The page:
Carey Lai's Corner

A former lemonade stand entrepreneur turned Venture Capitalist


MBARecently, a colleague of mine received entrance to the most prestigious business school in the world – the Wharton School of Business (I’m biased, I went to Wharton).  My colleague asked me if he should go.  You’re probably thinking that I said,”of course!”  Well, you’re wrong.  I would never say anything that self-serving in order to support my cognitive dissonance towards going to business school.  As any good Associate would do, my colleague began to analyze the Midas List.  What’s the Midas List?  The Midas List is the list of the Top 100 VCs in the United States.  It’s the Who’s Who of VC.  Any VC not on the list will tell you that the list is gamed.  My colleague mapped each VC on the Midas List to his/her alma mater as well as those who chose not to attend business school.  Here’s the list:  It’s interesting to note that out of the 100 VCs on the list, 30 attended Stanford, 21 attended Harvard, 19 chose not to pursue an MBA and 7 attended Wharton.  So, here’s the ultimate question, should you attend business school.  My answer: It depends.  It depends on what you want to accomplish and how you think business school will enable you to achieve your goals.  I would not think too much about the loss of 2 years of wages as well as the cost of business school.  Conceivably, you’re attending business school when your earning power is relatively low.  So, cost aside, the real question is whether or not business school will help you attain your goal, whatever that may be.  I know it’s not a direct answer, however, it really does depend on a person’s situation.  Point blank, business school is NOT for everyone.  There are plenty of paths to achieve what you want out of life.  Getting a fancy degree from a fancy school is just one of many paths.  Just in case you’re wondering, my colleague chose to go to Wharton.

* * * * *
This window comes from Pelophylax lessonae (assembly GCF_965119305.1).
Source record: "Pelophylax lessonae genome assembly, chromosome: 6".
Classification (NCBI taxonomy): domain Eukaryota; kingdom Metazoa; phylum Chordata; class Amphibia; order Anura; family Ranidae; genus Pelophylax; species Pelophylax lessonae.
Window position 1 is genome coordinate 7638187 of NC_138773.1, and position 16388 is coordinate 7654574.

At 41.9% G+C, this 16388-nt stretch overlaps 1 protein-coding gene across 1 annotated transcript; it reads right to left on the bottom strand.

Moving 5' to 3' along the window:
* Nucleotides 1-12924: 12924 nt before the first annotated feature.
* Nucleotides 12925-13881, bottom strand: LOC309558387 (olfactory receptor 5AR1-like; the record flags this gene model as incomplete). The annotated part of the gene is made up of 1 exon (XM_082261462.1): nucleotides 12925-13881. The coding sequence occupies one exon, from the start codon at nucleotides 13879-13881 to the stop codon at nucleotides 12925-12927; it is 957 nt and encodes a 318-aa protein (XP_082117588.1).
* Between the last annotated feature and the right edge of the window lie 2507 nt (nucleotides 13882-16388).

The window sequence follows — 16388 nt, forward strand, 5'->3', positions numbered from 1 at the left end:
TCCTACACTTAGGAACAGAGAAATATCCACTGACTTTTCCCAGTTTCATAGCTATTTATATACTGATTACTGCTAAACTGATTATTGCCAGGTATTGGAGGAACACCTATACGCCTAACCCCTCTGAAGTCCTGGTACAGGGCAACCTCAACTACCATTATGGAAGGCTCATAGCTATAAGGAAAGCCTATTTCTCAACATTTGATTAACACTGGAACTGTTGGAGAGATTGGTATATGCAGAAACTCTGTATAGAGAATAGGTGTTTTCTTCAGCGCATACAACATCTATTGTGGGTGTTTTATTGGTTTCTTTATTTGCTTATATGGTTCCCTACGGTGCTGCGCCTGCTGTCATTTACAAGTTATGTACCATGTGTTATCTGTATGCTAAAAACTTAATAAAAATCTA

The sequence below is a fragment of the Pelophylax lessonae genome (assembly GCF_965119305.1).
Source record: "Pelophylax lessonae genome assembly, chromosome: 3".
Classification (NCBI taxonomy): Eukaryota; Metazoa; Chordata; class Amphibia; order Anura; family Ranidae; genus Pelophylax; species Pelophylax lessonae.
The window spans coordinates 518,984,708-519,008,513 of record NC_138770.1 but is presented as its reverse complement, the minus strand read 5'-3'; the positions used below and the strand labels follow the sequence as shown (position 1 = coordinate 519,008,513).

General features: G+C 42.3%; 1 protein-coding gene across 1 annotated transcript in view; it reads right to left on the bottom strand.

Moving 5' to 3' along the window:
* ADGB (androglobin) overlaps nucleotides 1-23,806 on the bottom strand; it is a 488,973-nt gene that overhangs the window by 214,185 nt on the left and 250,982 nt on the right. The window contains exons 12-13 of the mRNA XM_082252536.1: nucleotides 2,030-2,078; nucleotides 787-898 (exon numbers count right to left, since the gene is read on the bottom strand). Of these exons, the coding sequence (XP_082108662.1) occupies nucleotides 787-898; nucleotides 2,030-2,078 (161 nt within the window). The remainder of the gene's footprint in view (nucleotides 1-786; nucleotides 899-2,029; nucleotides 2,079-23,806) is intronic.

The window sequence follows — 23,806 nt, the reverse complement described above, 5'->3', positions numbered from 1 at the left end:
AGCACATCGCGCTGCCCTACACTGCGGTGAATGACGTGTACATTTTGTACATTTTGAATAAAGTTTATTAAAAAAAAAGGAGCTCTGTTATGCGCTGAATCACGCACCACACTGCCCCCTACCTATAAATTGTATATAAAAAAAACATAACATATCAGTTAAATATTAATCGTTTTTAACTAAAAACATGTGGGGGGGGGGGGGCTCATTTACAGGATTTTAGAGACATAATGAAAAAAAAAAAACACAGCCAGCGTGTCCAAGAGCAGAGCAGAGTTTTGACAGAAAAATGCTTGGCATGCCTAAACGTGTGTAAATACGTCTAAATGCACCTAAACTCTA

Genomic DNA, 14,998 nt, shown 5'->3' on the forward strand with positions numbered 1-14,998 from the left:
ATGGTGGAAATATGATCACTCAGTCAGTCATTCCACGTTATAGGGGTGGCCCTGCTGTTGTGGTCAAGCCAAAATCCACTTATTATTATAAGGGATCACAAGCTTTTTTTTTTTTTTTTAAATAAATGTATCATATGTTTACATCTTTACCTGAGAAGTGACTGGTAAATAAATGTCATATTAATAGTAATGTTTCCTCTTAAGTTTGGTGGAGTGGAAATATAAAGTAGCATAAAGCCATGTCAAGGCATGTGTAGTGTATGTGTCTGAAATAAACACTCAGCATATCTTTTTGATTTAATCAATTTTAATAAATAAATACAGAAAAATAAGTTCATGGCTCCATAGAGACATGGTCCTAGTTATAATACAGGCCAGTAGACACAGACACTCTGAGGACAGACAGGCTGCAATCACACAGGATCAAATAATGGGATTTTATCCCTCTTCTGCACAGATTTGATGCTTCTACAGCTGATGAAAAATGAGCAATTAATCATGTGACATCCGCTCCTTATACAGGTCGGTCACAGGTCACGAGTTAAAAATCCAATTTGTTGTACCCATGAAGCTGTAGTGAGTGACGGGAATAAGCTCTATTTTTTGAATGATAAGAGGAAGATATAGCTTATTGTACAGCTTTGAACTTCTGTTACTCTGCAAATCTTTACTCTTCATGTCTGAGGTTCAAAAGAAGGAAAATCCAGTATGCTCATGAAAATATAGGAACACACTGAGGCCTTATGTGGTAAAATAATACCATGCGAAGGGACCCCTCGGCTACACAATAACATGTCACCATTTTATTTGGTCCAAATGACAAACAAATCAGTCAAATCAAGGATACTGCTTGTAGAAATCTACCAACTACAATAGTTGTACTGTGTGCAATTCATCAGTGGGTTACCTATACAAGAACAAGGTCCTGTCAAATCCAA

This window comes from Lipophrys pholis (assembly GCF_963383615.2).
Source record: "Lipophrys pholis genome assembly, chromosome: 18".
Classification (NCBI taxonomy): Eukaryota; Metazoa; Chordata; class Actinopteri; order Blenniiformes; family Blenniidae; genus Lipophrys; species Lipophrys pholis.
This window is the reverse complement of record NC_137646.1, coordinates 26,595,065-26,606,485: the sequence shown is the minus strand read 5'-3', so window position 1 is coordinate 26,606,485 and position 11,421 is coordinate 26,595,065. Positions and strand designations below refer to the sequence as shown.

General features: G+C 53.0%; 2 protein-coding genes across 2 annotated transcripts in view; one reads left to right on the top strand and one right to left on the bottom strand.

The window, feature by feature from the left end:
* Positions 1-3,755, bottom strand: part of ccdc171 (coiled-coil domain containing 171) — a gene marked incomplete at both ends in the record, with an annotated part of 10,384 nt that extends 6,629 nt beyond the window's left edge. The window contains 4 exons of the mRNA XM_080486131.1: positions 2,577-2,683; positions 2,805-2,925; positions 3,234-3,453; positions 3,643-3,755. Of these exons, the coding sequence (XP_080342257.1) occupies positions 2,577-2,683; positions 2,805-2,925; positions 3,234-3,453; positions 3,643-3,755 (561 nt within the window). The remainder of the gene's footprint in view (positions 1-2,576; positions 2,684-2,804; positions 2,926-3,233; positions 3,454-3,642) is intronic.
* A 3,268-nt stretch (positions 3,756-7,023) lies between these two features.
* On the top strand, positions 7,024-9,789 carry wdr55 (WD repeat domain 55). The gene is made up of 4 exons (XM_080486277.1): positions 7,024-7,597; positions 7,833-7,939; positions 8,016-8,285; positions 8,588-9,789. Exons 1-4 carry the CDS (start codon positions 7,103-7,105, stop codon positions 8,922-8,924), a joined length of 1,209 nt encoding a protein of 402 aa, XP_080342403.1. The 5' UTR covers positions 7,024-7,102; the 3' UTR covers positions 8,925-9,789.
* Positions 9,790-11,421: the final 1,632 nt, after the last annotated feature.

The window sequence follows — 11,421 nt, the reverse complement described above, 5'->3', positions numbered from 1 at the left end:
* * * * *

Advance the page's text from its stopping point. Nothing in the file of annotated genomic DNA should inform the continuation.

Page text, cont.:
6 comments on “TO MBA OR NOT TO MBA?

  1. Kendall
    April 23, 2011

    You shouldn’t be thinking of the two years if earnings as early in your career because by taking a two year hiatus, you’re actually cutting off the last two years of your career when your earning power is at it’s most. But if you’re going to go, go to Wharton!

    • CL
      April 24, 2011

      I couldn’t agree more. Often, it’s difficult to see the entire forest when you’re stuck in the trees.

  2. Jamie
    April 24, 2011

    A good business school program would expand your network exponentially. Hard work will get you only so far, the network needs to be in place to attain real success.

    One classmate stated at graduation that each classmate/relationship cost him about $2k and that it was a bargain.

    • CL
      April 25, 2011

      No doubt a good business school program would expand your network. However, at the same time, a good start-up program such as Y-Combinator or 500 Startups would also expand one’s network. I think network value is definitely valuable, but there are also ways to obtain a valuable network outside of B-school.

  3. Paul Y.
    April 25, 2011

    Did you bring up Wharton West to your Associate? Because all of a sudden that 2 years of earnings is not zeroed out.

    Other things that are difficult to measure are the network that you build and the intellectual stimulation that you get inside and outside of the classroom.

    • CL
      April 25, 2011

      Wharton West is a great option for West coasters, but I will admit not the most fun way to receive an MBA. Carrying a full-time job and full-time school is challenging, let alone trying to balance life (i.e. friends and family).

      I agree the network value of B-school is valuable. However, that’s not to say you wouldn’t be able to obtain a similar and effective network doing something else for 2 years. Additionally, intellectual stimulation comes in many forms. I think doing start-up would provide plenty of intellectual stimulation.

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This entry was posted on April 22, 2011 by in Uncategorized.
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